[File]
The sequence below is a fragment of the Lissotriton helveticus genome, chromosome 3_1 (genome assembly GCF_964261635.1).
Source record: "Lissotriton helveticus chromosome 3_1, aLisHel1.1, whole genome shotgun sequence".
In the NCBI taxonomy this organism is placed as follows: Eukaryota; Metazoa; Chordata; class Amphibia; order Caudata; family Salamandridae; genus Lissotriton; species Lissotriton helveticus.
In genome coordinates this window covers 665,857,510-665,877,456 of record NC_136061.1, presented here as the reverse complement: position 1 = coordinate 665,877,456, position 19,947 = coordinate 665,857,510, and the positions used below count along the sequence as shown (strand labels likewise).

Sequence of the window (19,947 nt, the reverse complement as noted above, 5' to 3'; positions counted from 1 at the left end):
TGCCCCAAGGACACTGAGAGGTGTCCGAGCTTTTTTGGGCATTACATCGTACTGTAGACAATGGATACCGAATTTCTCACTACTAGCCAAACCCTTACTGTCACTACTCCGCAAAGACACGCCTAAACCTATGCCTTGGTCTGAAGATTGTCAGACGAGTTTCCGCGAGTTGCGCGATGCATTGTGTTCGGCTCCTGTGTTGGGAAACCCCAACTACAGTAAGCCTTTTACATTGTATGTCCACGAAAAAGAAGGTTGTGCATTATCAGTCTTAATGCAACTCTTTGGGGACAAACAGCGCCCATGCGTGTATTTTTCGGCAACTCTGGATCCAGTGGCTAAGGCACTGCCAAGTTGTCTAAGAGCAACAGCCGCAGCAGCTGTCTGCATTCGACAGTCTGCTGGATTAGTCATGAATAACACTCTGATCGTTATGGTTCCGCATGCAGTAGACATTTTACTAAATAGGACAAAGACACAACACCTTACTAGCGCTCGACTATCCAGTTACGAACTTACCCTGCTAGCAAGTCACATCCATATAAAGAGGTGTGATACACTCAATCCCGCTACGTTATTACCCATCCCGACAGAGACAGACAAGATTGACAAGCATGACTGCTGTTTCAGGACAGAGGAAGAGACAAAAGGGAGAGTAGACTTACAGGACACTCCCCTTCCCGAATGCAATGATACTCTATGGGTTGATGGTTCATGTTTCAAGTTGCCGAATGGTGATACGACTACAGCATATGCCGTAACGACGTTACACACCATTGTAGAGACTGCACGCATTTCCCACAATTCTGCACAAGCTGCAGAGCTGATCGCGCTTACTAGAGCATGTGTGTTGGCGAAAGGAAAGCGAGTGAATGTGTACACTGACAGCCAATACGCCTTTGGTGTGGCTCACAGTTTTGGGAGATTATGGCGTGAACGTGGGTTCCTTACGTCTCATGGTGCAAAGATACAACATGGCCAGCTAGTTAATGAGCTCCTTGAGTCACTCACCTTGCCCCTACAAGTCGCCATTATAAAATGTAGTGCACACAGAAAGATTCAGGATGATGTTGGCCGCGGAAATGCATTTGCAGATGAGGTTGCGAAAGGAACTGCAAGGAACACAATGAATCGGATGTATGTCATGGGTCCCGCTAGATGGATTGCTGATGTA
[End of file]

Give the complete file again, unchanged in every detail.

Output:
The sequence below is a fragment of the Lissotriton helveticus genome, chromosome 3_1 (genome assembly GCF_964261635.1).
Source record: "Lissotriton helveticus chromosome 3_1, aLisHel1.1, whole genome shotgun sequence".
In the NCBI taxonomy this organism is placed as follows: Eukaryota; Metazoa; Chordata; class Amphibia; order Caudata; family Salamandridae; genus Lissotriton; species Lissotriton helveticus.
In genome coordinates this window covers 665,857,510-665,877,456 of record NC_136061.1, presented here as the reverse complement: position 1 = coordinate 665,877,456, position 19,947 = coordinate 665,857,510, and the positions used below count along the sequence as shown (strand labels likewise).

Sequence of the window (19,947 nt, the reverse complement as noted above, 5' to 3'; positions counted from 1 at the left end):
TGCCCCAAGGACACTGAGAGGTGTCCGAGCTTTTTTGGGCATTACATCGTACTGTAGACAATGGATACCGAATTTCTCACTACTAGCCAAACCCTTACTGTCACTACTCCGCAAAGACACGCCTAAACCTATGCCTTGGTCTGAAGATTGTCAGACGAGTTTCCGCGAGTTGCGCGATGCATTGTGTTCGGCTCCTGTGTTGGGAAACCCCAACTACAGTAAGCCTTTTACATTGTATGTCCACGAAAAAGAAGGTTGTGCATTATCAGTCTTAATGCAACTCTTTGGGGACAAACAGCGCCCATGCGTGTATTTTTCGGCAACTCTGGATCCAGTGGCTAAGGCACTGCCAAGTTGTCTAAGAGCAACAGCCGCAGCAGCTGTCTGCATTCGACAGTCTGCTGGATTAGTCATGAATAACACTCTGATCGTTATGGTTCCGCATGCAGTAGACATTTTACTAAATAGGACAAAGACACAACACCTTACTAGCGCTCGACTATCCAGTTACGAACTTACCCTGCTAGCAAGTCACATCCATATAAAGAGGTGTGATACACTCAATCCCGCTACGTTATTACCCATCCCGACAGAGACAGACAAGATTGACAAGCATGACTGCTGTTTCAGGACAGAGGAAGAGACAAAAGGGAGAGTAGACTTACAGGACACTCCCCTTCCCGAATGCAATGATACTCTATGGGTTGATGGTTCATGTTTCAAGTTGCCGAATGGTGATACGACTACAGCATATGCCGTAACGACGTTACACACCATTGTAGAGACTGCACGCATTTCCCACAATTCTGCACAAGCTGCAGAGCTGATCGCGCTTACTAGAGCATGTGTGTTGGCGAAAGGAAAGCGAGTGAATGTGTACACTGACAGCCAATACGCCTTTGGTGTGGCTCACAGTTTTGGGAGATTATGGCGTGAACGTGGGTTCCTTACGTCTCATGGTGCAAAGATACAACATGGCCAGCTAGTTAATGAGCTCCTTGAGTCACTCACCTTGCCCCTACAAGTCGCCATTATAAAATGTAGTGCACACAGAAAGATTCAGGATGATGTTGGCCGCGGAAATGCATTTGCAGATGAGGTTGCGAAAGGAACTGCAAGGAACACAATGAATCGGATGTATGTCATGGGTCCCGCTAGATGGATTGCTGATGTA